United States District Court, N.D. Texas, Dallas Division
FINDINGS, CONCLUSIONS, AND RECOMMENDATION OF THE
UNITED STATES MAGISTRATE JUDGE
L. HORAN UNITED STATES MAGISTRATE JUDGE
pro se action has been referred to the undersigned
United States magistrate judge for pretrial management under
28 U.S.C. § 636(b) and an order of reference from United
States District Judge Sam A. Lindsay. See Dkt. No.
October 31, 2019, the undersigned entered findings of fact
and conclusions of law (the “FCR”) recommending
that the Court grant Defendants Deutsche Bank National Trust
Company, as Trustee for the Holders of New Century Home
Equity Loan Trust, Series 2005-A Pass-Through Certificates
and Bank of America, N.A.'s motion to dismiss the amended
complaint [Dkt. No. 43], and thus dismiss Plaintiff Bradley
Evans Parsons's claims against them; deny Parsons's
motion to strike the motion to dismiss [Dkt. No. 46]; and
grant in part and deny in part Parsons's Motion to Enter
Document As Evidence and Issue Writ of Execution [Dkt. No.
52]. See Dkt. No. 58. No. objections to the FCR have
been filed. Instead, on November 27, 2019, Parsons filed a
notice of interlocutory appeal as to the FCR. See
Dkt. No. 63. That notice includes a request for leave to
proceed in forma pauperis (“IFP”) on
appeal. See Dkt. No. 64. And the undersigned now
enters these findings of fact, conclusions of law, and
recommendation that the Court should deny that request,
certifying that the appeal is not taken in good faith.
conclusions, and recommendations entered by United States
magistrate judges are not even orders, much less is a
magistrate judge's recommendation an order that
“constitutes a final ‘collateral order'
conferring interlocutory jurisdiction on” the United
States Court of Appeals for the Fifth Circuit. McKee v.
Lang, 393 Fed.Appx. 235, 238 (5th Cir. 2010) (per
curiam) (citing Will v. Hallock, 546 U.S. 345, 349
(2006) (defining an appealable “collateral order”
as an order that conclusively determines an important issue
that is separate from the merits in such a way as to render
the district court's resolution of that issue
unreviewable on appeal from a final judgment)); see also
In re Deepwater Horizon, 793 F.3d 479, 484-85 (5th Cir.
2015) (“Immediately appealable orders include: those
rejecting absolute immunity or qualified immunity; denying a
state's claim to Eleventh Amendment immunity; and - in
the criminal context - a defendant's adverse ruling on a
double jeopardy defense. These types of orders, the Court
explained, implicate weighty public interest concerns: in
each one, ‘some particular value of a high order'
was at issue.” (quoting Will, 546 U.S. at 352;
of appeal from a non-appealable order ... does not render
void for lack of jurisdiction acts of the trial court taken
in the interval between filing of the notice and dismissal of
the appeal.” United States v. Green, 882 F.2d
999, 1001 (5th Cir. 1989); see also Nascimento v.
Dummer, 508 F.3d 905, 909-10 (9th Cir. 2007)
(“[W]hen a litigant makes an improper interlocutory
appeal, such action will not throw a monkey wrench into the
machinery of our justice system. Instead, when an improper
appeal is taken, the district court retains its jurisdiction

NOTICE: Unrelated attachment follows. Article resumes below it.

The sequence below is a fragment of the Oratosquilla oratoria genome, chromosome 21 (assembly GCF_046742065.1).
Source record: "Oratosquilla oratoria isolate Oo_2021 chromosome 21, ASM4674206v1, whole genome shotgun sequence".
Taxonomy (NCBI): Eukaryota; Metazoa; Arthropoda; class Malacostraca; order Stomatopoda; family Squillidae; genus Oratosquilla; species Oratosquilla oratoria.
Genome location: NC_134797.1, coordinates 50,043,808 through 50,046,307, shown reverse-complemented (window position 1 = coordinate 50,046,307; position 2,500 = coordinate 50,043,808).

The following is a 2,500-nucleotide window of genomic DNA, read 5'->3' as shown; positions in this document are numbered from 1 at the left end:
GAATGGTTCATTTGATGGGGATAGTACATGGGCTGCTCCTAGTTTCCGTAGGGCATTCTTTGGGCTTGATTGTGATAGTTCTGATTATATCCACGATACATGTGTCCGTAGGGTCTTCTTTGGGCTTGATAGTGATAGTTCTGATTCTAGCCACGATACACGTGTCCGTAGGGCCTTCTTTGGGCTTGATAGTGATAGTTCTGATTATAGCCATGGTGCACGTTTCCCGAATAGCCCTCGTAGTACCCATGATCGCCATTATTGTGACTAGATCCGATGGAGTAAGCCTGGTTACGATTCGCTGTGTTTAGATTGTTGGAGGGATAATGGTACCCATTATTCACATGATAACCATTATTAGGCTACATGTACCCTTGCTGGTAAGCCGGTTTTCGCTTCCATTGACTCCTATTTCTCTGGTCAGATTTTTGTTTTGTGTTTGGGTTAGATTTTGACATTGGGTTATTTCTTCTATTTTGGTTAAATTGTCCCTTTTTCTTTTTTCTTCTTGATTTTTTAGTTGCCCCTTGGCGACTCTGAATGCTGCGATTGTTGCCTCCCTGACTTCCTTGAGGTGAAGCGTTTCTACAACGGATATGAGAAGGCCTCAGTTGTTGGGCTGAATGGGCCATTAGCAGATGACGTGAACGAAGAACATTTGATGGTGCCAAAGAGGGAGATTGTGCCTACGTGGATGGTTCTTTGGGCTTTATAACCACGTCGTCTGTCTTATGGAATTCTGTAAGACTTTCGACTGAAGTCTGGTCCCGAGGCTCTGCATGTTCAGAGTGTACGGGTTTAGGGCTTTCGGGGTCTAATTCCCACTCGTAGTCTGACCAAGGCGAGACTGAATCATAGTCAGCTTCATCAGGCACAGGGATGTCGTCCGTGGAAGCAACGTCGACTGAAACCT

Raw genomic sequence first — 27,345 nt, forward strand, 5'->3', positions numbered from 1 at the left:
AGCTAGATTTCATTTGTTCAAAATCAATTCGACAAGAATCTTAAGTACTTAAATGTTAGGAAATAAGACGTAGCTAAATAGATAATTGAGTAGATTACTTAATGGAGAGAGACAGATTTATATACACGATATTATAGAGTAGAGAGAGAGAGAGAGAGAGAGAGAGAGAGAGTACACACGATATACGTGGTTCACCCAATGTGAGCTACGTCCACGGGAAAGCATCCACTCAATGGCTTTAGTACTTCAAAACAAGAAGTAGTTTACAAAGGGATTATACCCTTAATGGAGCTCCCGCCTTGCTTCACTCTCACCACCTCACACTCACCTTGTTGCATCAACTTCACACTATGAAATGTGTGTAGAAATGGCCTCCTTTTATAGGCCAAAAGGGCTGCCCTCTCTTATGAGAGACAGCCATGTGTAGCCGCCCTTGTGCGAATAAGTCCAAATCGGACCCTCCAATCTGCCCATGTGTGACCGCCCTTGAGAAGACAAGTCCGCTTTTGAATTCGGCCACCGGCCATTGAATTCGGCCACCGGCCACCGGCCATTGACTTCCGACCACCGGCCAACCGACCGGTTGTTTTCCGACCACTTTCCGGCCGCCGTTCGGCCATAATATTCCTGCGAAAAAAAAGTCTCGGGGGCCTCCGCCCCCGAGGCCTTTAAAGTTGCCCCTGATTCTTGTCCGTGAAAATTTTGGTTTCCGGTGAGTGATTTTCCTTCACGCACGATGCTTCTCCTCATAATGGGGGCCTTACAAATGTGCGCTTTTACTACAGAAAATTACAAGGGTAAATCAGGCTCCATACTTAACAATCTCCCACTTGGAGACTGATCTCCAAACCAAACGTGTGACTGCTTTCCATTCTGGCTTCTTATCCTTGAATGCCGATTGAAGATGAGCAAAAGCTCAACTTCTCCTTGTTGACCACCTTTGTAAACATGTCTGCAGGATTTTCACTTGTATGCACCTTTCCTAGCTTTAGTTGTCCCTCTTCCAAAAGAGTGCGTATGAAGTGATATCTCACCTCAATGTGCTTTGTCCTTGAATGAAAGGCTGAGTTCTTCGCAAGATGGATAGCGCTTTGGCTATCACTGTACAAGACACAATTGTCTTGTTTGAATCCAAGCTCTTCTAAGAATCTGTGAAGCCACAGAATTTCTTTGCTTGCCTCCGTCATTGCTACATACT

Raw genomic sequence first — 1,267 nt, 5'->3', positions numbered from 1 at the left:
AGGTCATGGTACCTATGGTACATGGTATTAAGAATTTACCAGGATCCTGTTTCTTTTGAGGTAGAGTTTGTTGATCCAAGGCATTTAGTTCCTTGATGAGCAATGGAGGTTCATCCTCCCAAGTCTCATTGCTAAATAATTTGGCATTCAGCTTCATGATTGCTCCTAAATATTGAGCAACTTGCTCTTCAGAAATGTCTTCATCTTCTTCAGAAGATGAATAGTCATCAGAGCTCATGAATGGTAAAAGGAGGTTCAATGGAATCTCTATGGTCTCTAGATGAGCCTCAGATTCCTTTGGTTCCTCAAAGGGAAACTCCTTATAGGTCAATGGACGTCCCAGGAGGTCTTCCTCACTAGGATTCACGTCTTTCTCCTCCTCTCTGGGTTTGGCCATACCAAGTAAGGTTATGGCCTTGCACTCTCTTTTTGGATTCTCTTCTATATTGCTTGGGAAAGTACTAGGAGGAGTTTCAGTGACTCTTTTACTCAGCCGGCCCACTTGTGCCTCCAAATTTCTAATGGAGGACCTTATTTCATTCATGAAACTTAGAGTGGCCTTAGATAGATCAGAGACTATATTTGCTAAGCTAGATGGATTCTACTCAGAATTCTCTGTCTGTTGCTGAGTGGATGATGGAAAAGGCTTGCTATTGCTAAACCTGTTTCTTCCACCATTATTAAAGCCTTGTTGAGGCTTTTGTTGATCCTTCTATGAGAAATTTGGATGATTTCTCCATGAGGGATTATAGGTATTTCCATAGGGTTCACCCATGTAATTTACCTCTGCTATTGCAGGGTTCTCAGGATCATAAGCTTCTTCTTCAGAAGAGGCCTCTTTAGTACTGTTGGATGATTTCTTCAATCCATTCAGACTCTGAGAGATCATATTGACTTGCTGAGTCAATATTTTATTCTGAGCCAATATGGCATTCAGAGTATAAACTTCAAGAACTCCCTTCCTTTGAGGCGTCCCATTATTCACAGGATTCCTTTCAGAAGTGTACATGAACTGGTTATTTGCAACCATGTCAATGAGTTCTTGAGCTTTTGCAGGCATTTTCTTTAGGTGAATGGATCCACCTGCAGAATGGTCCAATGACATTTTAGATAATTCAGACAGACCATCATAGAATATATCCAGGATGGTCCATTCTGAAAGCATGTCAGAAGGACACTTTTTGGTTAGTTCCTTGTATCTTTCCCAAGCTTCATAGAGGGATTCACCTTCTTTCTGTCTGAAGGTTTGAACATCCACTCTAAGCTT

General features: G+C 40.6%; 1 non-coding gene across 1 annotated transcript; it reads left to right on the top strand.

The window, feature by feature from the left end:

to act on the case, and its extant orders must be followed by
the litigants, at risk of grave sanction.”)).
while “[t]here is no docketing fee for an application
for an interlocutory appeal under 28 U.S.C. § 1292(b) or
other petition for permission to appeal under [Federal Rule
Appellate Procedure] 5, unless the appeal is allowed, ”
28 U.S.C. § 1913, Parsons noticed this interlocutory
appeal without requesting certification under Section
1292(b), causing the interlocutory appeal to be docketed by
the Fifth Circuit. See, e.g., Brown v. Hackbarth,
No. 09-C-0519, 2010 WL 3810857, at *1 (E.D. Wis. Sept. 24,
2010) (“No docketing fees are charged for an
application for the allowance of an interlocutory appeal
under § 1292(b) unless the appeal is allowed. However,
in this case plaintiff filed a notice of appeal prior to
requesting certification under § 1292(b), thereby
causing the Seventh Circuit to docket his appeal and
incurring the [ ] filing fee.”).
Court should consider, then, whether proceeding IFP on this
interlocutory appeal is appropriate and, for the reasons set
out above, conclude that it is not and therefore certify
under Federal Rule of Appellate Procedure 24(a)(3)(A) and 28
U.S.C. § 1915(a)(3) that Parsons's interlocutory
appeal is not taken in good faith.
Court should deny Plaintiff Bradley Evans Parsons's
motion for leave to proceed in forma pauperis as to
his interlocutory appeal [Dkt. No. 64] and, for the reasons
stated above, should also certify under Federal Rule of
Appellate Procedure 24(a)(3)(A) and 28 U.S.C. §
1915(a)(3) that Parsons's interlocutory appeal is not
taken in good faith.
of these findings, conclusions, and recommendation shall be
served on all parties in the manner provided by law. Any
party who objects to any part of these findings, conclusions,
and recommendation must file specific written objections
within 14 days after being served with a copy. See
28 U.S.C. § 636(b)(1); Fed.R.Civ.P. 72(b). In order to
be specific, an objection must identify the specific finding
or recommendation to which objection is made, state the basis
for the objection, and specify the place in the magistrate
judge's findings, conclusions, and recommendation where
the disputed determination is found. An objection that merely
incorporates by reference or refers to the briefing before
the magistrate judge is not specific. Failure to file
specific written objections will bar the aggrieved party from
appealing the factual ...